Patagonia Down Sleeping Bags Reviews

Forty-five years of outdoor engineering, adaptation, and design have been applied to create Patagonia’s first down sleeping bag.

It may seem strange that the company is making such a late entrance into this side of outdoors gear given its immense success in areas like down jackets, but in truth, the first Patagonia down sleeping bag predated the company itself.

In 1972, founder Yvon Chouinard designed and stitched his own, stuffing goose down into the channels of a mummy-style bag with his hands and reconfiguring it to allow him to tie-in at belays and high peaks.

And in fact, Patagonia has been making sleeping bags unique for years. After spending a significant time engaging with one of the most important elements that an outdoor enthusiast can buy, the company finally decided to implement everything he had learned in one master.

Enter the new 850 Down Sleeping Bag, a tribute to Chouinard’s original design that combines his first hand experience as a dedicated climber and modeler with all the modern advances of the past four decades.

For years, materials, design, construction and field testing of insulation have been the name of the game for Patagonia. And after decades spent manipulating and thinking about a single topic, you tend to learn a few tricks.

The same profound understanding of the warmth that made Patagonia known for its casual jackets is now reimagined and implemented in another race altogether: a line of sleeping bags.

The 850 comes in two models, one that is recommended for temperatures as low as 19 degrees Fahrenheit, and another that borders at 30 degrees. Both are tested and rated EN, and both are designed for efficiency and comfort of three seasons for technical outputs ranging from casual to progressive.

The 850 is filled solely with 850-fill-power down that is traceable to ensure ethical practices and also provides the bag with exceptional heat as well as maximum loft and light weight. In fact, while the 19-degree bag is 32 ounces, the 30-degree bag is only 25. That means a bag of oranges is potentially heavier than your sleeping arrangements for the night — a fact that will seem invaluable to those with miles to go before they sleep.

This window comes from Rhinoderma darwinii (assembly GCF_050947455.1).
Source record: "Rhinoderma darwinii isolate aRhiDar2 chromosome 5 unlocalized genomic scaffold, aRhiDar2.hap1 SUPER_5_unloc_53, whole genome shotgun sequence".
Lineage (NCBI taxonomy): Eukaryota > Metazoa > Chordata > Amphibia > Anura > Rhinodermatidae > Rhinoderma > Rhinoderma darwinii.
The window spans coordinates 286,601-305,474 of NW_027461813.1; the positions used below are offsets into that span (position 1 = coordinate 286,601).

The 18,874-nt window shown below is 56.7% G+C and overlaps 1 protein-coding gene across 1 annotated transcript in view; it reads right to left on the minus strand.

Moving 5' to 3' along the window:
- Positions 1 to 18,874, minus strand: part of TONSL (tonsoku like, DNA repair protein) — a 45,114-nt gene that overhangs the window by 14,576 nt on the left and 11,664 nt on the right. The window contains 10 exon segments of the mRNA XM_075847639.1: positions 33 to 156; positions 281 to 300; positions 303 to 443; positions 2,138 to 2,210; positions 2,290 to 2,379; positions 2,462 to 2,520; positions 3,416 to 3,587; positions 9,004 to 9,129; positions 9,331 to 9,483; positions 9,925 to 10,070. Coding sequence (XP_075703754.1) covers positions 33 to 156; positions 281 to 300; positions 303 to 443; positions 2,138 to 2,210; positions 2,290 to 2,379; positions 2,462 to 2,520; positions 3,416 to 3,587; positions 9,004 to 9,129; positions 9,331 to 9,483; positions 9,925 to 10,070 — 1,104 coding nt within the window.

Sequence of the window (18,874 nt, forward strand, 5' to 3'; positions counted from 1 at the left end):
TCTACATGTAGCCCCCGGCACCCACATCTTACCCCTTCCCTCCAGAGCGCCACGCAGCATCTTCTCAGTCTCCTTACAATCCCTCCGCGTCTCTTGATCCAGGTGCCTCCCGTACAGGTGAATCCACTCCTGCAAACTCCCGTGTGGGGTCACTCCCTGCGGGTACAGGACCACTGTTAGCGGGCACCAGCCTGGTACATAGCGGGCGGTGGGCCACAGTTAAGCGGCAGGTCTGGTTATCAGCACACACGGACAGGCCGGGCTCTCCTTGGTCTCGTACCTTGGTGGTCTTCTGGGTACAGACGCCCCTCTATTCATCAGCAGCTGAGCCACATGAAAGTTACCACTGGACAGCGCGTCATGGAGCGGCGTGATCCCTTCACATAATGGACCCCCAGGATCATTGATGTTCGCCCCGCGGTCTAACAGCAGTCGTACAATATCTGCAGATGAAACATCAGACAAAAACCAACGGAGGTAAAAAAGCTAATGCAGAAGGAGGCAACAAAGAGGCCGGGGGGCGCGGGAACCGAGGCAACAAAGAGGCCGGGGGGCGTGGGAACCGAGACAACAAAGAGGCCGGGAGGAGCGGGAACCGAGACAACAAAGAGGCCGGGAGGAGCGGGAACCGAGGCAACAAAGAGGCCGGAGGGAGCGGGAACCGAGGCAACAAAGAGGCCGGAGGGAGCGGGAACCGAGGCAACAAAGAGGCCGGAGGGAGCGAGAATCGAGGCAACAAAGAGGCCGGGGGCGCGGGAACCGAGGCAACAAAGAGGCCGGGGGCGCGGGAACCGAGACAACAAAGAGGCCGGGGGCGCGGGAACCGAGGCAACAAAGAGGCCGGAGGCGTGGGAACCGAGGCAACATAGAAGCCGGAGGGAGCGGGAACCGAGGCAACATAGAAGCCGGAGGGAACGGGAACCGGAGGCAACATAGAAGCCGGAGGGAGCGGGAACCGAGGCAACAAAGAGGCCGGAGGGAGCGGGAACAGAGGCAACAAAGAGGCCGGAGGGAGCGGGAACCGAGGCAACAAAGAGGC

The shell fabric is an ultralight 100% nylon ripstop Pertex Quantum fabric, which features technology that allows for maximum down loft, provides superior durability, and enhances the durable-water-repellent finish. The liner is the same as Patagonia’s Houdini-style jackets: durable but featherweight 15-denier 100% nylon ripstop that both dries quickly and makes next-to-skin contact comfortable.

And to offset uneven heating and the cold, each bag has a custom, differentially cut foot-box pattern that eliminates dead space and bulk, maximizes warmth, and affords ample room for movement.

The only noteworthy change in the two models, aside from their different temperature ratings and corresponding weight, is that the 19-degree bag also features the comprehensive differential baffle construction, which basically means the bag is designed so that there aren’t any sewn-through areas and that the bag has a smaller liner circumference to the larger shell, helping to ensure the down stays lofted and cold spots are eliminated. The 30-degree bag features stitch-through construction — a simple and lightweight solution that is perfect for warmer weather or light-and-fast, minimalist needs.

As most people who have ventured into the wilderness overnight know, a sleeping bag is an expensive but essential investment. It isn’t a piece of gear to mess around with, and it usually ends up being something you will thank yourself for spending a few extra bucks on, time and time again.

While Patagonia’s new 850 sleeping bag clocks in at a price that is comparable to competitors, if the culmination of the past four decades of insulation and design adaptation has really made a difference.

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